When your dog achieves adult size, you should start feeding him adult dog food. Giving your adult pooch puppy food, rich in calories can result in obesity and bone issues.

Many people buy foods that are clearly labelled “Working Dog Food”. This type of food is meant for dogs that are active all day, with lots of running and walking such as farm dogs, unless this is you, you should NOT be feeding this food to your dog. It is extremely high in calorific content and is not suitable for the normal household domestic dog.

Another thing you want to avoid is those extra treats that you feed your dog. This is because these treats, normally, aren’t calculated into your dog’s daily food intake. If you are going to use treats for training and the like, try to use very small treats.

Human food from your table such as cheese or sausages can have a massive effect on a dog’s diet. People seem to forget that they are often giving their dog left overs and that they are adding it to their dog’s daily diet intake. Just a few extra snacks can pack a significant amount of extra calories.

  • Lack of Exercise

This is one of the most common mistakes people make particularly when they have small dogs. Just because you have a small dog, it doesn’t mean that you shouldn’t exercise them on a daily basis.

Although some dogs have special exercise needs, all dogs generally need to be engaged in some kind of daily physical activity. Lack of exercise will leave your pooch bored, possibly frustrated which can lead to them chewing furniture etc and will in the long term make them unhealthy, and eventually obese.

This is why you should make an effort to ensure he gets adequate physical activity, any size dog in its natural wild environment would spend much of the day exercising.

  • Diseases and Hormonal Disorders

Hormonal issues like an underactive thyroid gland can lead to reduced hormone production that causes weight problems. Your dog’s adrenal gland may also produce too much of the hormone Cortisol, creating a condition referred to as “Cushing’s disease”.

Dogs suffering from this condition technically don’t gain weight; However, the fat deposits are re-distributed to the abdominal region, giving your dog a pot-bellied appearance.

  • Age

Age will generally slow your little precious pooch down and make him quite inactive. This comes to us all eventually, if you have spent time with your dog then you will know when they are slowing due to old age, but even so a good days exercise will help them to keep mobile. Your dog is likely to spend more and more of their time laying around and sleeping, with little or no interest in walks. At this point, short of reducing their feed there is not much that you can do to avoid additional weight.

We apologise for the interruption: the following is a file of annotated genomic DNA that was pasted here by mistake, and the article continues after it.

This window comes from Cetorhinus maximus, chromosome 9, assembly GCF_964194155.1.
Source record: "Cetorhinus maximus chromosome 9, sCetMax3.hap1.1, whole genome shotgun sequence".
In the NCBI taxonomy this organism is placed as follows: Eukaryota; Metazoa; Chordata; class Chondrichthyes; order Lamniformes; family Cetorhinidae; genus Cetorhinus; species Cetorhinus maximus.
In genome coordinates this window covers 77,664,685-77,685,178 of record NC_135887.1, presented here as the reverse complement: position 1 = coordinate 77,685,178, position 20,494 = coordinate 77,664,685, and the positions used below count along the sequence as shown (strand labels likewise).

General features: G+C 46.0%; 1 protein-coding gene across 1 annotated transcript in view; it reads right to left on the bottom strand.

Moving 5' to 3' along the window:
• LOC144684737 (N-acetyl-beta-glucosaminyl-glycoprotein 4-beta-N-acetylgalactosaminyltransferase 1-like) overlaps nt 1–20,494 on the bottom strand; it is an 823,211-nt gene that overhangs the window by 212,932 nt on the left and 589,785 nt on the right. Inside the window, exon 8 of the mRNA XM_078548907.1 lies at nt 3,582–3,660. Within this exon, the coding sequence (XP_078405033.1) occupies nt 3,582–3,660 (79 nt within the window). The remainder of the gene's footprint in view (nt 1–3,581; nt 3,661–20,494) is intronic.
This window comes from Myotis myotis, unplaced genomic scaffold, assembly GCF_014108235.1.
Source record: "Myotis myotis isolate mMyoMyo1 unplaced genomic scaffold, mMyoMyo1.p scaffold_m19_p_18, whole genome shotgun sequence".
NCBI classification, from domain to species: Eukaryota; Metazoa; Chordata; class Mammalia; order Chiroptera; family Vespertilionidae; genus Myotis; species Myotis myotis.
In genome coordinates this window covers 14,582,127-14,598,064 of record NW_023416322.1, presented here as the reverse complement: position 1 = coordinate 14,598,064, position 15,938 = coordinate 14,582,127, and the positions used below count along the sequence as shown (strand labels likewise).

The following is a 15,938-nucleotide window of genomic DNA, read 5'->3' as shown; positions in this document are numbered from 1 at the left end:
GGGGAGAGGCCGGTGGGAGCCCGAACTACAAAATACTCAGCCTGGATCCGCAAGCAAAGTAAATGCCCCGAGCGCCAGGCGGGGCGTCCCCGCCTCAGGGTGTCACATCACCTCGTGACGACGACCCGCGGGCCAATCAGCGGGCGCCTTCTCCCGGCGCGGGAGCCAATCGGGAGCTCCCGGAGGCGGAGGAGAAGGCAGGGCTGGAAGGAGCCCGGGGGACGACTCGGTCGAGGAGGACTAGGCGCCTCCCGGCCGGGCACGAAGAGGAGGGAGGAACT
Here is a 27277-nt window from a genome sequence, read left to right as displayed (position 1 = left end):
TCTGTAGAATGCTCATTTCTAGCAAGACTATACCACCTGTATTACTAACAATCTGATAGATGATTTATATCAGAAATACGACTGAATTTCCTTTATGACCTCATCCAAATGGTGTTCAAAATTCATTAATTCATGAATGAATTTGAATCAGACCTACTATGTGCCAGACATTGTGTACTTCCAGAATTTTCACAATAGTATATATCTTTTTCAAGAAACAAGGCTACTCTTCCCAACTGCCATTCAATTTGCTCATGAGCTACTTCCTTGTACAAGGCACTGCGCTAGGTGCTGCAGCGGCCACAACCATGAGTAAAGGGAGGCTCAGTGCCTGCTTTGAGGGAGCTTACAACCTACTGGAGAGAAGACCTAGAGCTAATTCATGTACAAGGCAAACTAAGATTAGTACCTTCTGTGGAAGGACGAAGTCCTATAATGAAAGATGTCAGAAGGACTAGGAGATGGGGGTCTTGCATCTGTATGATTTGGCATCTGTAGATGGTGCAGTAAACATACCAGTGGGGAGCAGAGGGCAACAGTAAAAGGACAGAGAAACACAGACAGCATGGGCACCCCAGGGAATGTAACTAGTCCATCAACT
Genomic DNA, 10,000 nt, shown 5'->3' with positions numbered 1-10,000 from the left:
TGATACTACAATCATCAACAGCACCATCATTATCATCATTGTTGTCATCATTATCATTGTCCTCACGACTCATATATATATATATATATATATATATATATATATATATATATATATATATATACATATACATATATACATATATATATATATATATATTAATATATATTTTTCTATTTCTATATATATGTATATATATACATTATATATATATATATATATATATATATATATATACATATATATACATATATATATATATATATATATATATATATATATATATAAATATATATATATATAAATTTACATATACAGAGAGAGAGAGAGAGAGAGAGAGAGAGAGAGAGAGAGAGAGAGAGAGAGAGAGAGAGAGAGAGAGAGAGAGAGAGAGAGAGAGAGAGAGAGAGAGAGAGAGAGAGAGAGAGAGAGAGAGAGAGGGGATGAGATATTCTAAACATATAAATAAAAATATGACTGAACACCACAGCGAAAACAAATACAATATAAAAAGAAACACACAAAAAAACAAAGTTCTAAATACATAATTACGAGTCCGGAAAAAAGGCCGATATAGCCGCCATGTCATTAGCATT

What Can I do to Control my Dog’s Obesity?

There are many ways to be a responsible dog owner and try to address your dog’s struggle with obesity. Try taking the following practical measures to manage your dog’s excess weight gain:

Portion Control– Knowing the proper serving size of a meal for your obese dog will be crucial for success. Dog food manufacturers normally label their products with guidelines on how to serve the food in the form of charts or have the same information on their websites. Try to follow the guidance given, but there can be several variables that come into play, if you are still struggling then seek further guidance from a veterinarian on how much food to give your dog.

Put him on a Diet– Dieting is a great way of getting your small breed to slim down. Examine everything that he eats and conduct an honest assessment of his entire daily meal program, including extra treats and snacks. Doing this might just make you realize that you need to cut down on the food. Make a diary of their food intake including things like treats and this may give you a clue as to where you need to start.

Don’t be swayed by his Begging– Dogs can be very good at giving you that longing look to make you feel guilty, discipline yourself not give in to your obese dog’s constant cries for more food. Don’t be soft them; remember that you are doing this for the greater good, a longer life for your precious pet. Just make sure you are serving the right portion and be cautious not to go beyond the recommended limits.

Get him to Exercise– Create a daily exercise plan for your dog that will do you and them good and adhere to it. Apart from the daily evening walks that you should have with your pooch, you can try engaging him in more physical games like “fetch” and “tug-of-war” or enroll him in a doggy care center to play  or get walks if you are at work all day.

Final Take

It is important to keenly follow your dog’s weight. Remember that obesity, even in a moderate state can end up shortening your dog’s life. If you want to keep your pet from recurrent health problems and save yourself a possible financial burden, try using the guide above to help you keep your dog in good shape.